Kamiah will soon have an elegant two- story European style lodge.
“We felt God wanted us to come here to help raise the economy” said Marjorie Schmaehl. Marjorie and her husband, Harty, left southern California after selling the Seal Beach Inn, which Marjorie operated for 30 years. They bought a 65-acre riverfront property near Kamiah and built the current seven-room Hearthstone Lodge 20 years ago. The couple also owns the Hearthstone Bakery on Main Street, Kamiah, which opened in 2002.
When asked why they decided to build the new lodge, Schmaehl said, “We have been here for 20 years and we want to leave a legacy behind for the town.”
Kooskia area contractor, Timothy Hicks, has directed the construction of the two-story lodge for the past two years, providing many local jobs according to Schmaehl. The spacious 11,000-square-foot lodge features 16 guest rooms with 10-foot ceilings, and includes an elevator (which Schmaehl believes is the only elevator in Lewis County.)
Schmaehl said the lodge includes “all the amenities of a world class hotel.” Of Hicks, she said, “He does the best buildings around!”
She is pleased with the construction, which incorporates iron work, solid wood doors and other elements saved from the Seal Beach Inn when it was torn down. The Schmaehls have stored four or five semi loads of iron fencing, antique furnishings and artwork for the past 20 years, including an iron fountain from France, which she is glad to incorporate into the new lodge. They supplemented the stored furniture with thrift store pieces. She is glad to have the construction nearly completed.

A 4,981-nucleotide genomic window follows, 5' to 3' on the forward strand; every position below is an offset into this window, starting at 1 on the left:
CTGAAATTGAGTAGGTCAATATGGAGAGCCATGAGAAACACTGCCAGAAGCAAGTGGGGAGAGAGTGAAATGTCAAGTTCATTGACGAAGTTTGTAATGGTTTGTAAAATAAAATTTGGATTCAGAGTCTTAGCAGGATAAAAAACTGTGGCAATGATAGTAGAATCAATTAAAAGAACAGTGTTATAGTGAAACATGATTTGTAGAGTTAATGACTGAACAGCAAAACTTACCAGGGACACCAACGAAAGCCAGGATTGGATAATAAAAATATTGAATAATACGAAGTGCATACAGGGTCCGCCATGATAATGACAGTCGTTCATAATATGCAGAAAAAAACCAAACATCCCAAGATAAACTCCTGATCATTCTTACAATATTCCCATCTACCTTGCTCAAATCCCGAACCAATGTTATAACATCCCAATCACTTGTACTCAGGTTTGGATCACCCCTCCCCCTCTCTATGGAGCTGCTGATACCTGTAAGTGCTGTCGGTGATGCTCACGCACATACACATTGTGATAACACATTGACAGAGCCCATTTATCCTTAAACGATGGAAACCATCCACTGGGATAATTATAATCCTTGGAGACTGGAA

“We are both 79 years old, but we are working like we’re in our 40s,” said Schmaehl.
Schmaehl envisions travelers from all over the world. The entire building can be rented for family reunions or other groups. She hopes to open for guests sometime in October. The Schmaehls also plan a community open house so local people can see the lodge. Schmaehl hopes the addition of the lodge will help other businesses in Kamiah by drawing more people to visit the area.
Schmaehl said of the lodge, “I view the project as a Christian work. God ordained us to do this.”